Check this out. In 1847 when The American Medical Association (AMA) was formed, many of the founding physicians in South Carolina also played active roles in the development of the “plantation hospitals.” Francis Peyre Porcher was a young doctor who was among the numerous white physicians who needed information on the medicinal plants of the United States, as they were not listed in their European catalogs of botany or their Materica Medica. To fill that void, the newly formed AMA created the committee of Indigenous Medical Botany. In an eye-opening article by Marita Graham Goodson in the Western Journal of Black Studies, she relates that while describing the medical wealth and extensive healing properties of the plants in South Carolina, Francis Porcher made “…more frequent reference to information obtained from Africans than he did to that from the white medical men who had been his teachers.”

She further recounts that the efficacy of these slave-plant remedies provided the basis for Porchers medical school thesis, and subsequent report to the AMA. Included in that thesis was knowledge of plants he collected from Native American medical practitioners as well as accounts of the African-based medical practices of slaves on Caribbean plantations. These remedies would later help combat the rampant epidemics of Yellow Fever, Cholera and Malaria, which swept through the South in the late 1840’s.

During the Civil War, in what can only be seen as a perversely ironic, twist of fate, the Confederacy published Francis Porcher’s book, Resources of Southern Fields and Forests, which was based on an expanded version of his medical thesis gleaned from “…fifteen years of experience among the sons and daughters of Africa, practicing medicine on them and watching them practice as well…” Those African slaves made a sadly invisible yet invaluable, fundamental contributions to the future medical standards of the AMA.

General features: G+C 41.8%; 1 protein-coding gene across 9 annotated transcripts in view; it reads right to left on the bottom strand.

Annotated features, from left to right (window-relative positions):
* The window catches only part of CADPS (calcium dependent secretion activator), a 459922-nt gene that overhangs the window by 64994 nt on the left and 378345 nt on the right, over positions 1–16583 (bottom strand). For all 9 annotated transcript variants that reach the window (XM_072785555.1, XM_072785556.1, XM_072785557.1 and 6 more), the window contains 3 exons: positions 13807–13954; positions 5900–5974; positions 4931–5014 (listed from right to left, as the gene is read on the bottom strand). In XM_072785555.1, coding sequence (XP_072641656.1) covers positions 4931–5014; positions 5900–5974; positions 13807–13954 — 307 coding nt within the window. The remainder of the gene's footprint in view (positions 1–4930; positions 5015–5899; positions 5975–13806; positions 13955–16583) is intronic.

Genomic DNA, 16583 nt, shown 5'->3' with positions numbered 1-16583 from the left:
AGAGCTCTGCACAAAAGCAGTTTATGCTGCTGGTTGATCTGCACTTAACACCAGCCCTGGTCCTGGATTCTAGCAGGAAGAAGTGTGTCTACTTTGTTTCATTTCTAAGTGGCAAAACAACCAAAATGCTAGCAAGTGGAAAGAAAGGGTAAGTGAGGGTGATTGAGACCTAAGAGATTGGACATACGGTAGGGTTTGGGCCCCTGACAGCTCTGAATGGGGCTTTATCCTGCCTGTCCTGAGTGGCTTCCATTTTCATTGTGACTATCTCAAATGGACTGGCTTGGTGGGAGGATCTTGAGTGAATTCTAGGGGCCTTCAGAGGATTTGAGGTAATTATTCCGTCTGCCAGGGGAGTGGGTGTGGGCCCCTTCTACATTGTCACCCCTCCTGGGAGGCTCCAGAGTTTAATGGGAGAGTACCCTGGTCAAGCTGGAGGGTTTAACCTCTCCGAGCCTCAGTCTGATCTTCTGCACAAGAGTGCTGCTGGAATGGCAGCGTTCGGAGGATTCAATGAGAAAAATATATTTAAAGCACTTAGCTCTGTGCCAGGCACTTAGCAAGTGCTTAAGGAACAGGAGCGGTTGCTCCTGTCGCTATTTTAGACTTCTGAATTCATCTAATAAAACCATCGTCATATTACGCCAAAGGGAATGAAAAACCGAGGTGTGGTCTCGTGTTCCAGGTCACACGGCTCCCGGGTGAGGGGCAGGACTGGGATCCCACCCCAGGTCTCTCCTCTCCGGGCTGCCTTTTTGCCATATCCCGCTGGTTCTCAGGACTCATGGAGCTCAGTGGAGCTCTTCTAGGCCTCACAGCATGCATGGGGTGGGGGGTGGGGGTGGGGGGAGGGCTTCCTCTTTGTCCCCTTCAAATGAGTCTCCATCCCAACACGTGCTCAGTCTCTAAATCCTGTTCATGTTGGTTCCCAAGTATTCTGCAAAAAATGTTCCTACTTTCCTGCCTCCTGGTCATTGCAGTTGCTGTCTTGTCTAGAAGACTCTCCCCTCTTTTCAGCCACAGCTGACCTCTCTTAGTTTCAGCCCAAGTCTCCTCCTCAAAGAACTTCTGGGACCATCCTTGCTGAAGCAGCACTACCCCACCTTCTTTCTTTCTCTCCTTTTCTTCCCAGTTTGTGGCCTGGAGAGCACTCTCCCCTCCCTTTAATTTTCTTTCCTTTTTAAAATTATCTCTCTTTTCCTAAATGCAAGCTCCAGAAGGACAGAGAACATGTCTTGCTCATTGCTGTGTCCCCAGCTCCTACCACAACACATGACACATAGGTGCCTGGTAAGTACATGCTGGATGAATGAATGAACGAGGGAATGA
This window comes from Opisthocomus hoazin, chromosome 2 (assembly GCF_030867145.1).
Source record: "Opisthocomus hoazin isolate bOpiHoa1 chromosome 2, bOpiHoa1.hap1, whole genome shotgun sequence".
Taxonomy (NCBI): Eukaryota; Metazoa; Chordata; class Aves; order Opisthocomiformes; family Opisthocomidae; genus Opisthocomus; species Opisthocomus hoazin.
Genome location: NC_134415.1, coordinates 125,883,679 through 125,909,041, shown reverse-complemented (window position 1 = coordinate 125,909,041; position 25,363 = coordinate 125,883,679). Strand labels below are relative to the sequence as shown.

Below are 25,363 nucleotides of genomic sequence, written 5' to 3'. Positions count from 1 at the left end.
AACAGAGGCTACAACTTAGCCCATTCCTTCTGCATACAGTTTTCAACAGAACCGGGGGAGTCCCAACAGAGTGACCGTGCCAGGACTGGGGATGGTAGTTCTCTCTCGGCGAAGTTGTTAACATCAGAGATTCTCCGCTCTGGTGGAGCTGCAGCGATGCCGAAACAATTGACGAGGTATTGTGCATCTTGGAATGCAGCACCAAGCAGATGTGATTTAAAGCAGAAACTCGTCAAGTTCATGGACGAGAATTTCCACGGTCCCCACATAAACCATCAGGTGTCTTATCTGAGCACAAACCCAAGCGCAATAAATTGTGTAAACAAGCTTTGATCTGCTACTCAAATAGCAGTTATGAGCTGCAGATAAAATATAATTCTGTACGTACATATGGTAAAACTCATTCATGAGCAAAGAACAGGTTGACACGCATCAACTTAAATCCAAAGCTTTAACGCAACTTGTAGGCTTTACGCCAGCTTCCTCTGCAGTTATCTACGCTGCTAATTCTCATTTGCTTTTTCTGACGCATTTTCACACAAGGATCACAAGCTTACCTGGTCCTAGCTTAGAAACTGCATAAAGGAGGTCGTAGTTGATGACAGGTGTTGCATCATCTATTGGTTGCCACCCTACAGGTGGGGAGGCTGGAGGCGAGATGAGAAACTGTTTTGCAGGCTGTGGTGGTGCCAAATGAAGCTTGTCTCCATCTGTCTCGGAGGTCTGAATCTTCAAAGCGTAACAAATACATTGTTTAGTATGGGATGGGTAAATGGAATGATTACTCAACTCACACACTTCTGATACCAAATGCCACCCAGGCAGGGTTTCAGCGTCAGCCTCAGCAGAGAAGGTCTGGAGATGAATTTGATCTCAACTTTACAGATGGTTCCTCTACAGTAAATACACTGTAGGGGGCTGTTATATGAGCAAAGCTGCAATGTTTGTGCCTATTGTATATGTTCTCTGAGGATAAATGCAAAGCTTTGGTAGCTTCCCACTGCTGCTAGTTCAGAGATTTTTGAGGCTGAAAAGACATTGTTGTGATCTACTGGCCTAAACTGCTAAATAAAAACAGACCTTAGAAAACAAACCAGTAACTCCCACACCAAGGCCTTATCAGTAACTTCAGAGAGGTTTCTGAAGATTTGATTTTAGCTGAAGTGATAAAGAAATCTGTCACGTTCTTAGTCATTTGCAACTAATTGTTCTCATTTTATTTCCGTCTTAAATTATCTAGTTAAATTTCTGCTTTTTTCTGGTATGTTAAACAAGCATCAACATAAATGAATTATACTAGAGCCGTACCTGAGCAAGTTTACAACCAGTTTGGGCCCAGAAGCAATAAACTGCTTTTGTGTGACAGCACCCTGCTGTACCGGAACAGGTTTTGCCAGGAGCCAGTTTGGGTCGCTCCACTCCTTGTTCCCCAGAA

So what does that tell us about the power and use of medicinal plants and their place in contemporary medical practice? At the beginning of the 20th century, traditional plant medicines, or phytotherapy declined due to the rapid development and fiscally profitable production of synthetic medicines. However, people in low and middle-income countries never stopped using plants as their main source of medicine. And, as rising medical costs plague most societies around the world, we have seen a renewal of interest in traditional practices and herbal remedies.

However in 2013, the global marketplace of medicinal plants has brought the issues of regulating and safeguarding against contamination and residues to the forefront. Of course, in the pre-industrialized, pre-chemical world, this kind of quality assurance was unnecessary. The World Health Organization (WHO) recognizes that nearly 80 % of the world’s population is dependent on traditional medicine for primary health care, and has published guidelines for the assessment of herbal medicines in an attempt to help governments develop regulations that ensure herbal and plant based medicines are safe and safely administered. http://apps.who.int/medicinedocs/documents/s14878e/s14878e.pdf

Pass the Oscillococcinum (?)
Herbal medicine is more readily accepted in Europe than in the United States, and a number of the Homeopathic remedies in the U.S. are imported from the EU. The French company Boiron produces Oscillococcinum, a first symptom homeopathic remedy for the Flu, which is highly effective and sold in the U.S, but oddly enough, not allowed in Germany due to trade restrictions. However, European physicians, health professionals and researchers have formed ESCOP, the European Scientific Cooperative for Phytotherapy. This organization is publishing monographs on individual herbs used in clinical medicine as well as those used for self-medication.

Back to the corner Apotheke. In Germany, every single one of those corner Apotheken are well stocked with phytomedicine. Bulk bags are dispensed by pharmacists who are trained in both Western bio-medical and plant medicine. Wow. Go ask about herbs for; bronchitis, hypertension, gallstones or a liver detox and they know exactly what you need. They disappear into the back and come out with several bags of herbs, root, and flower cures, and proceed to ask you questions about your condition. I find that to be a wonderful benefit. This does not happen in a local Walgreen, Rite Aid or CVS! Everyone in Germany as far as I know, uses phytomedicine first and synthetic medicine and prescriptions as a last resort.